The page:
Hall v Carney & Ors  SASCFC 76
On 21 June 2012, the Full Court of the South Australian Supreme Court considered whether suspicious circumstances existed in the preparation and execution of the deceased’s last will and if so, whether the deceased knew and approved the contents of that will.
The deceased had prepared a number of wills during her lifetime. On 17 November 2006 she executed a new will which was a radical departure from her previous wills. The deceased’s son, who received a lesser entitlement under the 2006 will, claimed that the change to the deceased’s will was as a result of pressure and persuasion from other family members, namely the deceased’s husband and daughter. The question was whether the radical change and the alleged pressure were enough to arouse suspicion of undue influence on the deceased.
The Court considered the presumption that a willmaker does know and approve the contents of his or her will in the absence of suspicious circumstances. However, it was found that in the circumstances of this case, the factors leading to the changes made by the deceased did arouse suspicion, therefore the presumption did not exist and it was necessary to establish that the deceased knew and approved the contents of her will.
The evidence of the solicitor who drafted the deceased’s will was strongly considered. He was able to show that the deceased was mentally competent and had provided a clear explanation as to the reasons for the changes to her will. There was no question in the solicitor’s mind about the testamentary capacity of the deceased and he was satisfied that the changes reflected the deceased’s wishes and that she understood them.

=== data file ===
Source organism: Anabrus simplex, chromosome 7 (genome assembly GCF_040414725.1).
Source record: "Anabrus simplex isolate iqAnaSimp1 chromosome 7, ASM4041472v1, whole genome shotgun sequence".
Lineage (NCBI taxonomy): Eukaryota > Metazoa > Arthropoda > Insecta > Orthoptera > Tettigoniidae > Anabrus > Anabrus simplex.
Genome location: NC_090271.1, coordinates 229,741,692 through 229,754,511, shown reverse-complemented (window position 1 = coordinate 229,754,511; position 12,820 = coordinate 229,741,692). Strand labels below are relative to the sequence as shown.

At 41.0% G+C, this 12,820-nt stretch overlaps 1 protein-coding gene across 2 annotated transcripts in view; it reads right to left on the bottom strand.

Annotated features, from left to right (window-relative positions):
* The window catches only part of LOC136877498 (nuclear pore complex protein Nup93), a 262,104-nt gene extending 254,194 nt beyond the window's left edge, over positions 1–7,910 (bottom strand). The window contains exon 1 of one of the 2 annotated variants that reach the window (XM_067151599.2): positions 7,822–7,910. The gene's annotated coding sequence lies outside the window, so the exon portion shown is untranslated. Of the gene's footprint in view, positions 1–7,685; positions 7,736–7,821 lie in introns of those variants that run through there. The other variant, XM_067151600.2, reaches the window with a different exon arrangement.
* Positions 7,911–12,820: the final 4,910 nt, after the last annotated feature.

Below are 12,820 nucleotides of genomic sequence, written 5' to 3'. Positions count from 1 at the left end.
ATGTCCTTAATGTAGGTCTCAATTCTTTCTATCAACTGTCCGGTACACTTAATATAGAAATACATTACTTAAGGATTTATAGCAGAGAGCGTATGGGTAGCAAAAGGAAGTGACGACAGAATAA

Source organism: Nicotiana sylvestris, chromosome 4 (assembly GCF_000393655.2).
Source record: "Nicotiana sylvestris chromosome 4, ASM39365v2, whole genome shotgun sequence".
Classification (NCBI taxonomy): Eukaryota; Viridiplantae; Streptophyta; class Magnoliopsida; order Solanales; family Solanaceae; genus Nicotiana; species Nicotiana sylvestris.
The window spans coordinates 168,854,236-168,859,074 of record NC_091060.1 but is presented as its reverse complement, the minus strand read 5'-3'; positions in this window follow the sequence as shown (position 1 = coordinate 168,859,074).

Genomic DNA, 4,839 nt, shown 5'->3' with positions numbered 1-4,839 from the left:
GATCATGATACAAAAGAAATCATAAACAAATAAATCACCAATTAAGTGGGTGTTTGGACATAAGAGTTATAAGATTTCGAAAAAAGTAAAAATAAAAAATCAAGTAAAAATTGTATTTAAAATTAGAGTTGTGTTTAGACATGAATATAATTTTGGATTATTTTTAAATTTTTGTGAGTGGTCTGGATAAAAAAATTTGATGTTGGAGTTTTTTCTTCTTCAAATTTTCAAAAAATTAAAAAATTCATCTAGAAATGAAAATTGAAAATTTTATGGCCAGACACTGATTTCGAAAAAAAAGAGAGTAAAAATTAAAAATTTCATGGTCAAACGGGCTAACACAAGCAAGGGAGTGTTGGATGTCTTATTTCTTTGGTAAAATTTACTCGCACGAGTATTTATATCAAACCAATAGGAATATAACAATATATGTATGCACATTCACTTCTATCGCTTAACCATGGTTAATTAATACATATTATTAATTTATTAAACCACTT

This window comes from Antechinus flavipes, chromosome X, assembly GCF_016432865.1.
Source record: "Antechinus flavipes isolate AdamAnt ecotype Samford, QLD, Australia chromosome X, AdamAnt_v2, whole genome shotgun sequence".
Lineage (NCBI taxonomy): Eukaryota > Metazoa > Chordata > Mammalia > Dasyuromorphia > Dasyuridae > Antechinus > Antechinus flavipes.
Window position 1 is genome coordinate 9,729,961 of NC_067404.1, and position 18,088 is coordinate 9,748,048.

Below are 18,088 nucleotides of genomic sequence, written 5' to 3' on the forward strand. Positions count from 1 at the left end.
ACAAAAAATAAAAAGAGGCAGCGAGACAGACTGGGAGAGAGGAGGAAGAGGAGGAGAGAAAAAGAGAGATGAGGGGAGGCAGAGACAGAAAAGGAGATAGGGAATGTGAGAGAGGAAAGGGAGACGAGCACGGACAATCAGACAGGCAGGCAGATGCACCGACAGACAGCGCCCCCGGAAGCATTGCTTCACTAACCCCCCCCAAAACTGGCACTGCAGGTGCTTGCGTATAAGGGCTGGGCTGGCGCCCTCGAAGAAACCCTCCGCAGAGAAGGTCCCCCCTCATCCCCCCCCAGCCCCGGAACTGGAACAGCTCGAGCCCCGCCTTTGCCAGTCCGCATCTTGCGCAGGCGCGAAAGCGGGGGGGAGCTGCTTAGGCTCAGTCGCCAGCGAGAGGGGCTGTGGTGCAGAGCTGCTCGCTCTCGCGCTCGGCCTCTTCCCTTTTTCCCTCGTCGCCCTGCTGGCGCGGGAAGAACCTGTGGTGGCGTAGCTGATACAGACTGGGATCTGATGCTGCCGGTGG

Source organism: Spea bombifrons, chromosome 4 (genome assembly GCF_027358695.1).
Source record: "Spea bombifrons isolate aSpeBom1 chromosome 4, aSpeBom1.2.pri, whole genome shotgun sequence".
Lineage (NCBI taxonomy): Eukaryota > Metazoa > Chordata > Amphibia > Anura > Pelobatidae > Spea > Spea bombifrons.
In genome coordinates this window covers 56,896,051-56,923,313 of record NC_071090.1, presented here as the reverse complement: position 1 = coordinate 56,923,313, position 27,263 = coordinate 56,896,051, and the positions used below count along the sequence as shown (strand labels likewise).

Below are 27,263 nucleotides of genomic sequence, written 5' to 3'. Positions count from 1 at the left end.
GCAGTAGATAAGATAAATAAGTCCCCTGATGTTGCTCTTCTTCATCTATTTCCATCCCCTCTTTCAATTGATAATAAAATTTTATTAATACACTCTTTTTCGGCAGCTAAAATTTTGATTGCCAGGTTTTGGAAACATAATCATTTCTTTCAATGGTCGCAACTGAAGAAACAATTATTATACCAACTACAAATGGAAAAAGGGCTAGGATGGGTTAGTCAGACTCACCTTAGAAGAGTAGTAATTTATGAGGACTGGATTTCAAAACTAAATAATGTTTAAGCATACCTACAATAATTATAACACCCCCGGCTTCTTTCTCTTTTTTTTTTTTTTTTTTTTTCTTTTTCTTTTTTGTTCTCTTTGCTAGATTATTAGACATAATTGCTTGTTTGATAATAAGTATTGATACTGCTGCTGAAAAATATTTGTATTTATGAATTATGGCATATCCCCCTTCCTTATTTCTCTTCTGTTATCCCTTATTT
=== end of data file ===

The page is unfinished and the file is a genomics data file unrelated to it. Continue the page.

After careful consideration of the facts of the case and accepting the solicitor’s evidence, it was held by the Court that whilst suspicious circumstances did arise, the deceased did know and approve the contents on her will.
Comment – A family member’s needs and wishes are usually at the forefront of a willmaker’s mind when preparing their will. However, what this case highlights is that even in circumstances where family members do place an element of pressure on a willmaker to influence the will in a certain way, despite that pressure, if the willmaker has testamentary capacity and clearly understands and approves the contents of his or her will then they have not necessarily been the subject of undue influence. This case also demonstrates the importance of a professionally prepared will. The evidence of the solicitor was strongly accepted by the Court but it is questionable whether the Court would have come to the same conclusion if the deceased had prepared a “homemade will”.